Monday, 15 April 2013

Monday Memories #15 - Green Arrow #2

Each Monday this year I'll be taking a look back at a random comic, prestige format issue, graphic novel or collection of reprints from amongst my 3,000 or so comics that date from 1962 to 2003 - I figured anything in the last ten years would be too recent to hark back to.

The comics are chosen completely at random and apart from a four week lead-in period, even I don't know what I'll be looking at in the weeks to come!

GREEN ARROW #2 - March 1988

Back in the late 80's, comics, you may remember, weren't just for kids. A lot of them got darker and grimmer and even dear old Green Arrow, that socialist, left-leaning liberal pinko of a hero from the 70's received a make-over. After a successful mini-series - The Longbow Hunters - Ollie ends up in his own ongoing series which, the cover states, is "Suggested for Mature Readers". Hardly surprising when we're dealing with drug trafficking and killers.

A recently released criminal, Muncie, suspected of multiple murders eighteen years ago, is enjoying his freedom pending an appeal. The only problem is Annie, the witness to one of his crimes who was ten at the time, is now willing to testify against him and send him back to prison. She's holed up with Ollie and Dinah and is the subject of an assassination attempt which is foiled by Ollie who's convinced the attacker is Muncie. Ollie fired an arrow at him but it bounced off.

Muncie gets rattled, though, and decides to go all out, leaving Ollie and Lt Cameron to discover a basement full of huge vats of beer from Muncie's father's bootlegging days before they discover the criminal has kidnapped Cameron's daughter. They track him down with the help of Annie who gets hold of Munci's gun, confronting the man who'd terrified her years before.

Scared himself after that showdown, Muncie manages to escape back to his house, followed by Ollie, and tries to escape via a lift to the basement which, unknown to him, Ollie had previously flooded by opening up the beer vats. The lift descends, taking Muncie to a beer filled grave, giving Ollie the opportunity for a one word quip:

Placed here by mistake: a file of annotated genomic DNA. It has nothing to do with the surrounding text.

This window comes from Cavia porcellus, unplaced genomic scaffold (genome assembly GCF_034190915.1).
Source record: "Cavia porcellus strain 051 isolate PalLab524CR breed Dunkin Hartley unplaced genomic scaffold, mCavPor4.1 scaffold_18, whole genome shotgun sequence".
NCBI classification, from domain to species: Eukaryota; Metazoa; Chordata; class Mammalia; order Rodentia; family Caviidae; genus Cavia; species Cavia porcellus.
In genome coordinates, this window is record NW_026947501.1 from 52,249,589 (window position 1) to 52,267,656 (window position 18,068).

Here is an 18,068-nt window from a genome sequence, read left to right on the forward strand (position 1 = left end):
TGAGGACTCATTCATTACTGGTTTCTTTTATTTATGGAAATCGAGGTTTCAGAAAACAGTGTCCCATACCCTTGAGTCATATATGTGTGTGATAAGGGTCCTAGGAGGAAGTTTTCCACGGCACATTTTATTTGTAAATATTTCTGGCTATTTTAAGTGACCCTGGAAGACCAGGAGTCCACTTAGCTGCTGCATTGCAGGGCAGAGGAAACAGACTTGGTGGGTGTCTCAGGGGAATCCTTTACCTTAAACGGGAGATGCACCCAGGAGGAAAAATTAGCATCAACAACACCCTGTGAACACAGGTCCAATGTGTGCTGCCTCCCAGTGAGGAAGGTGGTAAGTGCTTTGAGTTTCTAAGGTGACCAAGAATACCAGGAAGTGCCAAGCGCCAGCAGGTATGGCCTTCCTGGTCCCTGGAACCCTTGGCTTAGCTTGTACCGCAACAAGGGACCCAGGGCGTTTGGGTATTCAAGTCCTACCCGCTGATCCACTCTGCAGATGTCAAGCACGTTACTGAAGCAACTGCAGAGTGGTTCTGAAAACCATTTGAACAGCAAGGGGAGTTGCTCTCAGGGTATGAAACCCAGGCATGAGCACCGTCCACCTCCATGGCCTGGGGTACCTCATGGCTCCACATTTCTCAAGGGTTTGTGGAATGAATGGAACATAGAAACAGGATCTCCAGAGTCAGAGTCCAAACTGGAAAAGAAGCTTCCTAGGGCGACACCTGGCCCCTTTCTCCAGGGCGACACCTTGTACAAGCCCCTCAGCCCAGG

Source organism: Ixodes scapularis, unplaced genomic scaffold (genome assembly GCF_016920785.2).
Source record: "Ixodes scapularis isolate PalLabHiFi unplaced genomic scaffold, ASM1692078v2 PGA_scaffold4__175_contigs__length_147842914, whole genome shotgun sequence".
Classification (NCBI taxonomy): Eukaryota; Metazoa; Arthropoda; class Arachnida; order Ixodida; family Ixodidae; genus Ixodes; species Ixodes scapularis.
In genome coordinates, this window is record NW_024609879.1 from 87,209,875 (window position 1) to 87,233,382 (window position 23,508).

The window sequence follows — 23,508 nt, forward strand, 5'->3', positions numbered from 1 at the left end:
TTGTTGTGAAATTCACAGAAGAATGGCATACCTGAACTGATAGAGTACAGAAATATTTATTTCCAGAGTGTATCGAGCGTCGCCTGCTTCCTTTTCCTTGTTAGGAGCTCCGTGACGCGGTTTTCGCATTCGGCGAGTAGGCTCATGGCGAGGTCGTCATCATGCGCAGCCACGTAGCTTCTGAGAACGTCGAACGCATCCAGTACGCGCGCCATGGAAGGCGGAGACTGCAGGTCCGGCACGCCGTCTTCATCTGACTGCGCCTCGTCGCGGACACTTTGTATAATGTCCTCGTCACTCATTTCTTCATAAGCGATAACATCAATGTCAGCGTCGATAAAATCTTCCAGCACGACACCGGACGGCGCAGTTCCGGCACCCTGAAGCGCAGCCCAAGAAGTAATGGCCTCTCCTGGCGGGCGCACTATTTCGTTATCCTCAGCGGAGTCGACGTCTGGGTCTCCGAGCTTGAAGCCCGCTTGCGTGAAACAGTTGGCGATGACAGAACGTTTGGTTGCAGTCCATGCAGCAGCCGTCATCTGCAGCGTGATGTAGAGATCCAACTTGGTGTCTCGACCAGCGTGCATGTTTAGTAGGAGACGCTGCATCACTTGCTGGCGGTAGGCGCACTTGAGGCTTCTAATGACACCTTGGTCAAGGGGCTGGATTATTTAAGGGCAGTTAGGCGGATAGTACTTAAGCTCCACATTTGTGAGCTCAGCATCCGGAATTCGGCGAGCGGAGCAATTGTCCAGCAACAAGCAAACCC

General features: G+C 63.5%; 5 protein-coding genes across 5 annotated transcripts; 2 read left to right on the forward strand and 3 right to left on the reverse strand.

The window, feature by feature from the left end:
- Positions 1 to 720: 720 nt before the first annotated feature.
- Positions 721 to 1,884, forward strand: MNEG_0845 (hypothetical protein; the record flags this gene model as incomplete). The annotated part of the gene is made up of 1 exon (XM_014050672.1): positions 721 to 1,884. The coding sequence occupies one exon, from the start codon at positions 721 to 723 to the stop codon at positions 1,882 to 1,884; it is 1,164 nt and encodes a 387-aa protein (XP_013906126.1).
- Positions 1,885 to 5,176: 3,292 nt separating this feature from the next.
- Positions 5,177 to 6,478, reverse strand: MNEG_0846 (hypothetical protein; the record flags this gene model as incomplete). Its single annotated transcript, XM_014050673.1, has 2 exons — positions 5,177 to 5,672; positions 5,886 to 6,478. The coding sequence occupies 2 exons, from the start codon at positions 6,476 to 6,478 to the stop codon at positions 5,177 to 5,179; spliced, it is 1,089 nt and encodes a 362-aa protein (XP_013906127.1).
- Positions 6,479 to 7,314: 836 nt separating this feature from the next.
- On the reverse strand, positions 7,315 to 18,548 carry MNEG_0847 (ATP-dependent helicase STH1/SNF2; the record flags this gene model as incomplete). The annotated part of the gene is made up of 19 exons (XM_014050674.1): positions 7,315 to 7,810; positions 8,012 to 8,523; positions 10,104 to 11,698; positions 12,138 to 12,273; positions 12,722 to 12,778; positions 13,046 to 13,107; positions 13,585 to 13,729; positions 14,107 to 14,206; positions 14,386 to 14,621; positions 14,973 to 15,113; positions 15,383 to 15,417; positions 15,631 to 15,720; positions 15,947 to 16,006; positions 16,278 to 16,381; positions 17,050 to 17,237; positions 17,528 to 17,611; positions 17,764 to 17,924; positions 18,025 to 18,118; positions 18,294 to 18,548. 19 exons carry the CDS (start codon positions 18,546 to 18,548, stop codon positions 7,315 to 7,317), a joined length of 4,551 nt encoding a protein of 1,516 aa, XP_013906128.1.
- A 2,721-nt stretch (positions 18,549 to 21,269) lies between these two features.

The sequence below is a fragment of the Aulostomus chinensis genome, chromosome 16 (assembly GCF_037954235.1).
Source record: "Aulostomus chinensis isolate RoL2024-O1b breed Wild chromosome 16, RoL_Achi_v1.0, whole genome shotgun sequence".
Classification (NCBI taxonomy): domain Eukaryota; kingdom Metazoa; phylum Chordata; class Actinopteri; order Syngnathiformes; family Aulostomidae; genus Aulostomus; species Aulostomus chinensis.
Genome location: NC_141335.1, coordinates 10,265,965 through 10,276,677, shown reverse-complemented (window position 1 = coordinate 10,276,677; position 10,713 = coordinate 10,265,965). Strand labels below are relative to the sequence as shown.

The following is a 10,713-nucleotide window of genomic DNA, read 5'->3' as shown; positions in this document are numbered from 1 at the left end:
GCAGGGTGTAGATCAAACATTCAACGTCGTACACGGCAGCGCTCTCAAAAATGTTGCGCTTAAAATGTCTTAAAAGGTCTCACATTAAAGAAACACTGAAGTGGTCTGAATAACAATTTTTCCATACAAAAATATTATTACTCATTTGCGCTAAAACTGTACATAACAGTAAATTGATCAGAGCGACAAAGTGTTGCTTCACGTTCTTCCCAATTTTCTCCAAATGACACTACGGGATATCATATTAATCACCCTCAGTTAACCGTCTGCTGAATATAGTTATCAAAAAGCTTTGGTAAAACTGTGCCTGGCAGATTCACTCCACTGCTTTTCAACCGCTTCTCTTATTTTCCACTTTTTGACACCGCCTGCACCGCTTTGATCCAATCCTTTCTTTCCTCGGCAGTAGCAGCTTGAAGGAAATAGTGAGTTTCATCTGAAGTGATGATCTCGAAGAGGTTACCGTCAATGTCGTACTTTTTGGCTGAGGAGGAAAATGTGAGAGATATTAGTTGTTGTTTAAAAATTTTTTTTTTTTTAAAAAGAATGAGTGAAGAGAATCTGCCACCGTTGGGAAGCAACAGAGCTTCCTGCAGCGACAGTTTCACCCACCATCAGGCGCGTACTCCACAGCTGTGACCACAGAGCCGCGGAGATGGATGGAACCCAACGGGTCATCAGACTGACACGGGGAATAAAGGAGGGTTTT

Grell's run on Green Arrow is remembered fondly (by myself as well as others) but re-reading this issue highlighted how patchy it could be. The story's finale is dreadfully rushed; the narrative follows Ollie almost exclusively until a jarring first person stream of thought from Lt Cameron that isn't announced in anyway, forcing the reader to wonder why Ollie's suddenly talking about a daughter before realising it's Cameron's thoughts. At least the "Mature" themes of child kidnapping and possible abuse are handled sensitively for the most part if a little hurriedly.

I read somewhere that Grell never once had a character refer to Ollie as Green Arrow throughout this run, almost as if he were ashamed of the superheroic aspects of the character; even when Hal Jordan turned up for a couple of issues, he was in his civvies. I can't help but think of the current Arrow TV series where the main character is, again, never referred to as Green Arrow and wonder why that is?


  1. Good question, as we've seen they've made fun of the name "Green Arrow" and the whole dressing up in costume thing. I guess it's like a wave and wink to the audience that maybe thinking the same thing, but that doesn't make it right.

    I still don't get the glowing absence of the word Green in regards to the title of the show and the name of its hero. Just weird network executive thinking I guess.

    Grell's GA wasn't bad for the time, since as you already pointed out, that time period was all about being "mature", and "grim and gritty".
    Thankfully that's not the only version of Ollie out there, but good god, the reboot. Just ugh:(

    1. There's a nice article here which ponders the question "Is Warner Bros. Embarrassed By Superhero Tropes?" and references Arrow, the proposed Amazon not to mention the upcoming Superman film.

      I can't see why DC's parent company (who arguably own the most iconic heroes) won't just embrace them and run with it as Marvel has to such acclaim and financial success. The idea that the new Superman film will be "realistic" fills me with trepidation. As the article linked above says "I love Batman, but not every superhero has to have the same flavor."

      As to the GA reboot - I stuck with it until Ann Nocenti took over then ditched it as her writing was just awful.


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